One question I get asked a lot is how to write a good meta description tag for a webpage. You will hear many “guru” IM’ers preach about writing an enticing description that will encourage searchers to click to your website from the search engine results page versus clicking on one of your competitors.
A few years ago, that was good advice. Today, I’m going to recommend something for you that will make it much easier than struggling to come up with the perfect description.
Do no write meta description tags for your webpages.
There. Done. Easy.
I know, for some of you, this is going to be rather shocking. You have been told time and time again of how important a good meta description tag is. Years ago, many felt it helped your rankings.
Today many people think it is important because it helps the click through rates on your page once you do have some decent rankings.
Well, they no longer play a role in rankings. They are useless from that standpoint. Can they help your click through rates? Sure.
However, having no description can actually help your click through rates even more.
Some of you might be thinking, “What the hell are you talking about Mike? How is having no description going to actually get me more clicks?”
The first time this idea popped into my head was when I was studying some of the things that Wikipedia does on their pages a few years ago. I noticed that they do not use the meta description tag. So I started digging into this. Why do they do that? Wikipedia ranks for damn near everything, so they clearly know what they are doing.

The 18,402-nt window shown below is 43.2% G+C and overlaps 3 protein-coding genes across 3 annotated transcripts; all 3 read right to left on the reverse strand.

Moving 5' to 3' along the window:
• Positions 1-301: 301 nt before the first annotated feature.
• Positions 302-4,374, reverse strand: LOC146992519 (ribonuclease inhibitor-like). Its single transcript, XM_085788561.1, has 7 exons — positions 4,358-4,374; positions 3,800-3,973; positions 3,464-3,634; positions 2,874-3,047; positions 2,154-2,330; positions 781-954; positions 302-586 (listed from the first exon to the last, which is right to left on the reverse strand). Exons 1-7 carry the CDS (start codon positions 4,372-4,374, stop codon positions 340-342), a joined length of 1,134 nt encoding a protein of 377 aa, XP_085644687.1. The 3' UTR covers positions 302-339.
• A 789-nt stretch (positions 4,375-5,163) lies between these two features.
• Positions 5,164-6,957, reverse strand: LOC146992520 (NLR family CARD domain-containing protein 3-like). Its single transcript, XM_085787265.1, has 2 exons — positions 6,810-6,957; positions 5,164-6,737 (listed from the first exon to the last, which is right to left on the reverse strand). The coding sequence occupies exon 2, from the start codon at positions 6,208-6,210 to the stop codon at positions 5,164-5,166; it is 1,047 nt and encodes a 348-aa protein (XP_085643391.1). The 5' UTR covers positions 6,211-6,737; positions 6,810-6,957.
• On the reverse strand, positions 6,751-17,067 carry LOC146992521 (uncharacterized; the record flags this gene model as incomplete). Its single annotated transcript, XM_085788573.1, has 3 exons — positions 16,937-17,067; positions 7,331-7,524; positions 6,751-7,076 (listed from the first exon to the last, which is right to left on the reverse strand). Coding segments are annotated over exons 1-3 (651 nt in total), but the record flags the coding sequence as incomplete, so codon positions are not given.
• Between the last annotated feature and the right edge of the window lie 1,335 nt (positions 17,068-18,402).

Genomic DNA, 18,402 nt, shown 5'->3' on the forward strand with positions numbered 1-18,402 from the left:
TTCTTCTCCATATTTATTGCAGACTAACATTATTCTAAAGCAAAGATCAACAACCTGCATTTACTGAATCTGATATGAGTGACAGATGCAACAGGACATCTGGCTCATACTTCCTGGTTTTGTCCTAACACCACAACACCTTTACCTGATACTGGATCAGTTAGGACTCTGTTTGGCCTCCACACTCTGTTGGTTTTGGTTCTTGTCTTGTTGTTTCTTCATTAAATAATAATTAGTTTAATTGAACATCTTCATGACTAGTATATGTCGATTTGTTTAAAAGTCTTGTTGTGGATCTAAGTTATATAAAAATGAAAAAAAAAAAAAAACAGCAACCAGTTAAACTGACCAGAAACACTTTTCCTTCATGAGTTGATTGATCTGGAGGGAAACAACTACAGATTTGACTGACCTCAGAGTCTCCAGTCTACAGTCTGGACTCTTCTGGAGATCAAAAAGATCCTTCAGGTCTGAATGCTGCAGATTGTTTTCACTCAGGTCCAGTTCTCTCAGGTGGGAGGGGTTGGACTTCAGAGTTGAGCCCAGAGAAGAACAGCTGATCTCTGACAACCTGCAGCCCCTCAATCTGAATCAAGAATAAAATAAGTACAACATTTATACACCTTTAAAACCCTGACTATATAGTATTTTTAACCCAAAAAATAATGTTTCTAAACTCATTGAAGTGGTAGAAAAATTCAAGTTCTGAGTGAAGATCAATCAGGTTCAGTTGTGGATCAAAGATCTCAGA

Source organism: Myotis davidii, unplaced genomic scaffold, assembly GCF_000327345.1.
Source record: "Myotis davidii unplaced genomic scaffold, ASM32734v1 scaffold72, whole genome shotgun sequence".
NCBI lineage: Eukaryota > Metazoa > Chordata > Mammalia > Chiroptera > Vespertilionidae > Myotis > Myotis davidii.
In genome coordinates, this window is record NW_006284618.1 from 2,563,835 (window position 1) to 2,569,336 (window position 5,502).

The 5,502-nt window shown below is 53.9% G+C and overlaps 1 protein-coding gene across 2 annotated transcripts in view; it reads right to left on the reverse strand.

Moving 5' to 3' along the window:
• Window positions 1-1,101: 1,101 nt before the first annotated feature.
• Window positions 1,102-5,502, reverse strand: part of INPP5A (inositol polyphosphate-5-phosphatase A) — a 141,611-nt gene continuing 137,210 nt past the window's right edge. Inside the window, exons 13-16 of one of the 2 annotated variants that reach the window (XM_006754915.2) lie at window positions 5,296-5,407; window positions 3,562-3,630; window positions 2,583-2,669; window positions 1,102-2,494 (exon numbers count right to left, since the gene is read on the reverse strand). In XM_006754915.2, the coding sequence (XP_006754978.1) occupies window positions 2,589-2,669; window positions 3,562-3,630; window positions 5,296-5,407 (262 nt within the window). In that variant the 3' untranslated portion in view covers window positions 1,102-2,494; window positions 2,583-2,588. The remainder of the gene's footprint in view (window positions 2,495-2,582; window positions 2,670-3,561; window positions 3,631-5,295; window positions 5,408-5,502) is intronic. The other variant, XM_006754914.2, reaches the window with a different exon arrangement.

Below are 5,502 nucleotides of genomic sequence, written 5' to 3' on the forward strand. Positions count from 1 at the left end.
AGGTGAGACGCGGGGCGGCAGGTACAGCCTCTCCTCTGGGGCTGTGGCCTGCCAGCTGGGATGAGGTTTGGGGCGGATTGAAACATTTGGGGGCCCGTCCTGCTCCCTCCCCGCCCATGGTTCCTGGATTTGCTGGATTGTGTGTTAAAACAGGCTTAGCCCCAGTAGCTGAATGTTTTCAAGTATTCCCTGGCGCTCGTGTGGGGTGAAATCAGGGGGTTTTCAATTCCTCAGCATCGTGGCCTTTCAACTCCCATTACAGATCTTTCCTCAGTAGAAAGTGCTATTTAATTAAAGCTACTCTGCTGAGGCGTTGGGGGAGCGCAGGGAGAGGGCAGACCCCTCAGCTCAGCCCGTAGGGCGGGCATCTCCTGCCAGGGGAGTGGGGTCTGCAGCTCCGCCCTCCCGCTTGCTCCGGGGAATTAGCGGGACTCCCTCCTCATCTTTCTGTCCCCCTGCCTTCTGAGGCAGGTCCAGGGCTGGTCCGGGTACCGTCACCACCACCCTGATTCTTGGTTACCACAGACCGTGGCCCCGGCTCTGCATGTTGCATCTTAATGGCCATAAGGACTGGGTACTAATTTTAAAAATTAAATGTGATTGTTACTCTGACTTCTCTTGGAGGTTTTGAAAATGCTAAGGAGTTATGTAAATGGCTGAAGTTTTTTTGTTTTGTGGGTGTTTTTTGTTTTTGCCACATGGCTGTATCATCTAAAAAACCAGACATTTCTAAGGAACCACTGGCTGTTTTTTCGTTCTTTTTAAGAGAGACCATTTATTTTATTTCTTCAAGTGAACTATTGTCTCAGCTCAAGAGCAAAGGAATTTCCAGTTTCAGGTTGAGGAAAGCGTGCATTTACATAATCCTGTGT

The answer is actually pretty simple. Google has become pretty good over the past few years at understanding what a webpage is about.
In fact, even if you have a meta description that you wrote for your webpage, sometimes Google will override that and display one that they feel is more relevant to the search query.
Chances are, if you are doing the right things, eventually your webpage is going to rank for its targeted keywords, as well as other keywords you were not targeting. Sometimes even some pretty obscure words you never thought of.
The advantage of not having a predefined meta description is that Google will select one, from the content of your page, that it feels best matches the search query of the user. Instead of one standard meta description for every searcher, you now have what I call a dynamic meta description tailored to every search user that might find your page in the SERPs.
The only exception I make to this tactic is if I have a webpage that is laser-targeting a specific search phrase (which is very rare) or for things like contact or about pages. I will write those myself.
Outside of those exceptions, I never use meta descriptions, and have not done so for several years now.